3. Grinding: Grinding refers to the out-of-the-package sharpness and thickness of the blade. Find a blade that gives your shave the best performance. Some men prefer a duller blade to start, others need one that is extra sharp.
  4. Brands: Use high-quality razor blades from reputable brands to give you more shaves per blade and make the act of shaving feel a lot smoother. Low-quality blades need to be swapped out more often.

There’s a saying with safety razors: Your mileage may vary. Every blade performs differently depending on the safety razor you are using as well as your skin and hair type. The best thing is to try a variety before settling on one.

5. Shaving Technique and Beard Prep

Your shaving routine also has an impact on safety razor blade longevity. 

Exfoliation can make a significant impact on a good shave by removing any dead skin cells pre shave, if you shave daily your covered however if you shave less frequently here is my recommendation for a better shave. Use a pre-shave oil or cream, and make a lather with shaving soap to add moisture to the skin and soften the facial hair. This makes your beard less labor-intensive for the blade to slice through.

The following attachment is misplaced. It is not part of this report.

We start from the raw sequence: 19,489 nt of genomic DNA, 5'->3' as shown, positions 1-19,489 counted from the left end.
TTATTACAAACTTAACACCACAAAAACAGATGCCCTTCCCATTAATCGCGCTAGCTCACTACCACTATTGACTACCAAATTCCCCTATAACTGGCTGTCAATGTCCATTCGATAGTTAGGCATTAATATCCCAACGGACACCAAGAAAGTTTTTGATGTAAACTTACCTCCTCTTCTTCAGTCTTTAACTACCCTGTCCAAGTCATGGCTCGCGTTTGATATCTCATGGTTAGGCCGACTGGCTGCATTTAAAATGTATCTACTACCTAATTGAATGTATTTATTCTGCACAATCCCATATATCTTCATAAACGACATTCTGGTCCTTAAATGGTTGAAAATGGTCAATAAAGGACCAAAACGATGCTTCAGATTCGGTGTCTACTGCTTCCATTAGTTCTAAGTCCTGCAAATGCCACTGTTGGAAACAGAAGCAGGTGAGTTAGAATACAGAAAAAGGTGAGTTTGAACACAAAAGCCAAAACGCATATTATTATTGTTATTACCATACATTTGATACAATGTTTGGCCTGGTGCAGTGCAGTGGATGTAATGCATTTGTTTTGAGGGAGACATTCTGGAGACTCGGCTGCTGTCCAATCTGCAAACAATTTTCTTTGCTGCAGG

The rate of strokes per shave also matters. Some guys are lucky. They can gently swipe down on the first pass and get a close shave. But other men will need to use the three-pass technique to get the same result (direction of the grain, horizontal to the grain, and then against the grain). 

Even though fewer strokes make razor blades last, always go for the technique that lands you a shave smooth enough to kiss.

6. How To Store Safety Razor Blades

How safety razors blades are stored impacts their lifespan and sharpness. Poor storage habits make blades corrode more quickly. 

So, rinse and dry them thoroughly with a towel. The combination of water and salt eats away at stainless steel, then clean them with alcohol and dab the razor blade with oil. Skip the shower and keep it in a dry environment, away from water and humidity such as a bathroom drawer or cabinet. 

7. Strop Use

Stropping isn't just for straight razors you can use them to keep safety razors sharptoo. Stropping is a method of polishing that makes safety razor blades last longer as well as a straight razor. If you If you use a strop, you’ll have to change your blade fewer times than if you don’t.